Posted onWednesday, May 23, 2012byFlávio Gonçalves
Received the first version of "Finis Mundi" #5 from our graphic designer a couple of days ago, even though I've tried to shorten its lenght to up to 200 pages, this issue will have at least 230 pages and we have enough essays, reviews and opinion articles left for at least two more issues in Portuguese language, that using only the papers submited by Portuguese and Brazilian scholars and those from foreign scholars that honour us by writting in our own language.
The 1st issue of the English language version of "Finis Mundi" is very much delayed, I'm truly sorry for that, I was hoping we would release it in May Day, but its pretty obvious that did not happen.
The veteran Swedish rockers decided to retire, I got this on the mail today:
Bomb threats, an explosion, a fire: We did not give in. Branded banned, sacked like Sex Pistols from EMI, but we did not give in. The list is long, and can with ease be made longer. But then there were fantastic gigs, wonderful and supporting fans, parties in Valhall and many a drunken choir. So we did not quit playing and singing, did not quit creating music and lyrics in our own way. The present, the past and the far away past - Sweden, has always been, and will always be, rich springs, sources of inspiration filled for us, worth everything for us. No one or nothing forced us down. We have always chosen our own path, and likewise we chose when to stop the walk. And we have now, no tears spilt, reached the end of our fantastic journey. Ultima Thule will now, after thirty fantastic and wonderful - but also troublesome and hard - years cease to exist as an active ban d. The work on our last album, project name: "Det trettiooriga kriget", is in progress. We plan to do a final, last gig, at Kuggnasfestivalen July 27-28, in Nykoping. After that there will be no more gigs, no more production of new albums. Thanks Friends, thanks fans! See you at Kuggnasfestivalen or in Valhalla!
KUALA LUMPUR, 4 May 2012 (mathaba) The Kuala Lumpur War Crimes Tribunal will be hearing the second charge of Crime of Torture and War Crimes against former U.S. President George W. Bush and his associates namely Richard Cheney, former U.S. Vice President, Donald Rumsfeld, former Defence Secretary, Alberto Gonzales, then Counsel to President Bush, David Addington, then General Counsel to the Vice-President, William Haynes II, then General Counsel to Secretary of Defense, Jay Bybee, then Assistant Attorney General, and John Choon Yoo, former Deputy Assistant Attorney-General. The charge reads as follows:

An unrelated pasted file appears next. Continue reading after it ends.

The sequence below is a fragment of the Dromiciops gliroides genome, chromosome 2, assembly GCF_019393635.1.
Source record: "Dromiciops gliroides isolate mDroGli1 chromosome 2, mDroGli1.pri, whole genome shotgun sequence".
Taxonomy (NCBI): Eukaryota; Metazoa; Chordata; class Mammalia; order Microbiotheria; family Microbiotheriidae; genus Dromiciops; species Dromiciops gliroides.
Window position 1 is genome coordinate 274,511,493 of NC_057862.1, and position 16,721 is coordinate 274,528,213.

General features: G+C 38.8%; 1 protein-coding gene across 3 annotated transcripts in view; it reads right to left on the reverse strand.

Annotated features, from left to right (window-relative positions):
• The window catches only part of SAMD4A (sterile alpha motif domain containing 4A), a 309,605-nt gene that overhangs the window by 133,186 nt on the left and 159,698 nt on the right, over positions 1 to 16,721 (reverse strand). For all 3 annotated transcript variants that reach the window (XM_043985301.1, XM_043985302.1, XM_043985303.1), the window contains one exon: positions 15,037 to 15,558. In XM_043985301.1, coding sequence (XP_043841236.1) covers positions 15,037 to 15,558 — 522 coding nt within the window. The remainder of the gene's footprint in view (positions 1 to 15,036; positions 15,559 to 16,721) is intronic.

The Accused persons had committed the Crime of Torture and War Crimes, in that: The Accused persons had wilfully participated in the formulation of executive orders and directives to exclude the applicability of all international conventions and laws, namely the Convention against Torture 1984, Geneva Convention III 1949, Universal Declaration of Human Rights and the United Nations Charter in relation to the war launched by the U.S. and others in Afghanistan (in 2001) and in Iraq (in March 2003); Additionally, and/or on the basis and in furtherance thereof, the Accused persons authorised, or connived in, the commission of acts of torture and cruel, degrading and inhuman treatment against victims in violation of international law, treaties and conventions including the Convention against Torture 1984 and the Geneva Conventions, including Geneva Convention III 1949.
The charges are founded on the contravention of the Convention against Torture 1984 and Geneva Convention III 1949.
The Torture Convention defines ‘torture’ as ‘the intentional infliction of severe pain or suffering, whether physical or mental, by or with the consent or acquiescence of a public official’.The term ‘public official’ refers to ‘official torture’ and includes the head of a state. It excludes suffering attendant upon the imposition of lawful punishment.
The Geneva Conventions were created in 1949 after World War II. They crystallize customary humanitarian law and aim to limit the horrors of war by establishingminimum standards of humane treatment in ‘armed conflict not of an international character’ to all civilians and non-combatants that everyone must follow.
The common Article 3 of the Geneva Convention encapsulates a fundamental provision of civilized conduct, and obliges anyone who was not taking an active part in hostilities to be treated humanely under all circumstances. This includes cruel treatment and torture; and “outrages upon personal dignity” – that is no humiliating or degrading treatment.
The Kuala Lumpur War Crimes Commission (KLWCC) following the due process of the law is bringing these charges against the accused. In 2009, the Commission, having received complaints from torture victims from Guantanamo and Iraq, proceeded to conduct a painstaking and an in-depth investigation for close to two years.